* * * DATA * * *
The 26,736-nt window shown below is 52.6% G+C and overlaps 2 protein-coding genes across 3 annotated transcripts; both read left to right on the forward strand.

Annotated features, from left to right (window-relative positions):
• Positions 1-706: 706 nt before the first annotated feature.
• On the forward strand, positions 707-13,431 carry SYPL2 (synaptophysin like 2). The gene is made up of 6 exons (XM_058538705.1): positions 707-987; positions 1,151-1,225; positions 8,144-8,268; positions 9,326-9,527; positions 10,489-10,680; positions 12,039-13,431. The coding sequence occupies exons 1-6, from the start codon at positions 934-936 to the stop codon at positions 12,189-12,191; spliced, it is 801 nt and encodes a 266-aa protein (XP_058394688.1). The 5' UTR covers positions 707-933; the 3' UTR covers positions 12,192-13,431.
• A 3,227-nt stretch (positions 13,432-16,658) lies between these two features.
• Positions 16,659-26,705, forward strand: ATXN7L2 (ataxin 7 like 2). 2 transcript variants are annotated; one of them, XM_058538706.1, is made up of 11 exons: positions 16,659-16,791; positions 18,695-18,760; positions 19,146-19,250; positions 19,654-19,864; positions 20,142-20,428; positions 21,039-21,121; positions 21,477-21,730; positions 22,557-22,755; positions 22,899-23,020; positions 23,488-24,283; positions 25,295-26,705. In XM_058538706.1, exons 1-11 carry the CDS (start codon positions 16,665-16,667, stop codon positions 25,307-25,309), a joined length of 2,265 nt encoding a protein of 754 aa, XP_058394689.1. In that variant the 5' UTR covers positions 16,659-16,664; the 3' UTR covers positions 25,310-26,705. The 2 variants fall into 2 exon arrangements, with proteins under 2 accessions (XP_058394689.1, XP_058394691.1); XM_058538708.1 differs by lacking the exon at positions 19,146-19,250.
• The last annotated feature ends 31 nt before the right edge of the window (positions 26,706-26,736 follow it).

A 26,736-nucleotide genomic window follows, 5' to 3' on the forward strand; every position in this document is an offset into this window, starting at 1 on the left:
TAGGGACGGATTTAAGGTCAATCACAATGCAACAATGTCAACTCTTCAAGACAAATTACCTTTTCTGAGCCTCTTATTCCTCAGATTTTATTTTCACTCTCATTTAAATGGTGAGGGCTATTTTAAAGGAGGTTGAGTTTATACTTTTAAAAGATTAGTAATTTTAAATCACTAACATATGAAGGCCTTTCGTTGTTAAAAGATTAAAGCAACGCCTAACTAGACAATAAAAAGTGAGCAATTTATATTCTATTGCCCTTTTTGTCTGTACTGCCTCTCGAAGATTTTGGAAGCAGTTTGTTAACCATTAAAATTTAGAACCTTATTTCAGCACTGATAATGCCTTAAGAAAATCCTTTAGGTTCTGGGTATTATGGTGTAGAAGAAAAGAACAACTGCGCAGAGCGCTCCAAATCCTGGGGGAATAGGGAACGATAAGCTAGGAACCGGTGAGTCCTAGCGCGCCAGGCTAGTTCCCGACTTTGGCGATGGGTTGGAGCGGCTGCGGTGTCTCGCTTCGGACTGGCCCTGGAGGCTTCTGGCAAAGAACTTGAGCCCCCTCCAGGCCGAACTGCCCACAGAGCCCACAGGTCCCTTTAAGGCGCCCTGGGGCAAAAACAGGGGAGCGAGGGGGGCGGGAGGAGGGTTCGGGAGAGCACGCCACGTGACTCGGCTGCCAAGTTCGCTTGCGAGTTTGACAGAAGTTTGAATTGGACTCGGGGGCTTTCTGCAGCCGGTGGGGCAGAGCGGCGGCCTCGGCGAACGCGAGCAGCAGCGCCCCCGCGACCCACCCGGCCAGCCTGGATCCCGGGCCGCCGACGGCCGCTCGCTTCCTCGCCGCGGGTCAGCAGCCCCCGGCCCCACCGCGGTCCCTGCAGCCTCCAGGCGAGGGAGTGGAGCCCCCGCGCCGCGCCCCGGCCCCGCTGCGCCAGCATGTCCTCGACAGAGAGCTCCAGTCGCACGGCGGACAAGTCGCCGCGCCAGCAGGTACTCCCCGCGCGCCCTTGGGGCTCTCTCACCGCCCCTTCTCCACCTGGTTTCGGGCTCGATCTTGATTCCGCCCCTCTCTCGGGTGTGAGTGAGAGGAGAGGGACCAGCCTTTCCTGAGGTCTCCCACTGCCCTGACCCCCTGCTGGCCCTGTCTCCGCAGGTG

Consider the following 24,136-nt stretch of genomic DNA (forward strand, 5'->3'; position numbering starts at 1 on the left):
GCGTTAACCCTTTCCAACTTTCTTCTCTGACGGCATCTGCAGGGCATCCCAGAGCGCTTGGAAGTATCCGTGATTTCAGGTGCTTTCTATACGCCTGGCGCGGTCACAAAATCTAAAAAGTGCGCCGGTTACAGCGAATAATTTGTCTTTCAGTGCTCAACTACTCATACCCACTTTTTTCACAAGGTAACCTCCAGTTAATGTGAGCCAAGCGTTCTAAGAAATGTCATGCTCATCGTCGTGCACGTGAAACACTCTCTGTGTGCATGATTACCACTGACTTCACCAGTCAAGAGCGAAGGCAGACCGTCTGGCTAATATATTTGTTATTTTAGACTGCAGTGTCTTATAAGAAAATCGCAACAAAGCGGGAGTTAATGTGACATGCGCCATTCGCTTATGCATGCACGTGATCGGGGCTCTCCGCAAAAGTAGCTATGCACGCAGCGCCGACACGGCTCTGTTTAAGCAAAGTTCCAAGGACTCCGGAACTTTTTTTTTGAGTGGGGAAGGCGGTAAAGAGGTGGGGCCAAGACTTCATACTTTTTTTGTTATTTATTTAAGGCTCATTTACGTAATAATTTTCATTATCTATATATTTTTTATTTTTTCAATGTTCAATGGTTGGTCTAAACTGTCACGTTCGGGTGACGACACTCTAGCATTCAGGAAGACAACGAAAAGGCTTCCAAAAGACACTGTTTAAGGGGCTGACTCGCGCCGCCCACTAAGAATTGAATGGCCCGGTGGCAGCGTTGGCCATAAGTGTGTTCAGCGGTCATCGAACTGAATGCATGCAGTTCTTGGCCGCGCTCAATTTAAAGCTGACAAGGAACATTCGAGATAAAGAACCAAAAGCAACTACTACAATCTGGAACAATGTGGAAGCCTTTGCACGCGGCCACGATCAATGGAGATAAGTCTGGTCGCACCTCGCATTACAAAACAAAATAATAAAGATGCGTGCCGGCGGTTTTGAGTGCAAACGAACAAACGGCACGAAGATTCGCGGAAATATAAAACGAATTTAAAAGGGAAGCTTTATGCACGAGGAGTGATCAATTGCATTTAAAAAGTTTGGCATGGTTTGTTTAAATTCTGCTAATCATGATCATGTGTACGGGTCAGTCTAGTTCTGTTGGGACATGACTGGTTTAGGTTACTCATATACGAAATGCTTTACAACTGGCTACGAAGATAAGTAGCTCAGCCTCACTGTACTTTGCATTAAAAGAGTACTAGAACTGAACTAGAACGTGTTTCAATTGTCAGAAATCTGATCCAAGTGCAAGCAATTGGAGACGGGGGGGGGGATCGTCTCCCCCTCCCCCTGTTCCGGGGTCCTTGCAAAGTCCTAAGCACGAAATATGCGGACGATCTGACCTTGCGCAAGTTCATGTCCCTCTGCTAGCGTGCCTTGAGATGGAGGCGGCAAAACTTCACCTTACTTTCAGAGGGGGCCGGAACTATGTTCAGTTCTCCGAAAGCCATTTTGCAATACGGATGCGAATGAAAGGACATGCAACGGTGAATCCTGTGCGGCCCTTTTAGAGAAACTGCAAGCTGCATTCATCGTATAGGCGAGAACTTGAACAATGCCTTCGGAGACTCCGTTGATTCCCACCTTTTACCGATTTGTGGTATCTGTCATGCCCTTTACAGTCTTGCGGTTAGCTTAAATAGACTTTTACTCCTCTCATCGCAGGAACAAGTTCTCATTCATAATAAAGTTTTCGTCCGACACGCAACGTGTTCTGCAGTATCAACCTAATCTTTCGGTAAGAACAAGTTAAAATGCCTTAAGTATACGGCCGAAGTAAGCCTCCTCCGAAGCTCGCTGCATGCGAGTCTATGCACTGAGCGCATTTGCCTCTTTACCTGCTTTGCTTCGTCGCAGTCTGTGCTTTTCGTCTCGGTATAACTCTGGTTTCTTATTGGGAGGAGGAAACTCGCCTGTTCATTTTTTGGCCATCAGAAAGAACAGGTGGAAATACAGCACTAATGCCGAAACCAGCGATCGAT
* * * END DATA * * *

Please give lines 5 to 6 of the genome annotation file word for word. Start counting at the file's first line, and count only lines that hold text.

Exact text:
• A 3,227-nt stretch (positions 13,432-16,658) lies between these two features.
• Positions 16,659-26,705, forward strand: ATXN7L2 (ataxin 7 like 2). 2 transcript variants are annotated; one of them, XM_058538706.1, is made up of 11 exons: positions 16,659-16,791; positions 18,695-18,760; positions 19,146-19,250; positions 19,654-19,864; positions 20,142-20,428; positions 21,039-21,121; positions 21,477-21,730; positions 22,557-22,755; positions 22,899-23,020; positions 23,488-24,283; positions 25,295-26,705. In XM_058538706.1, exons 1-11 carry the CDS (start codon positions 16,665-16,667, stop codon positions 25,307-25,309), a joined length of 2,265 nt encoding a protein of 754 aa, XP_058394689.1. In that variant the 5' UTR covers positions 16,659-16,664; the 3' UTR covers positions 25,310-26,705. The 2 variants fall into 2 exon arrangements, with proteins under 2 accessions (XP_058394689.1, XP_058394691.1); XM_058538708.1 differs by lacking the exon at positions 19,146-19,250.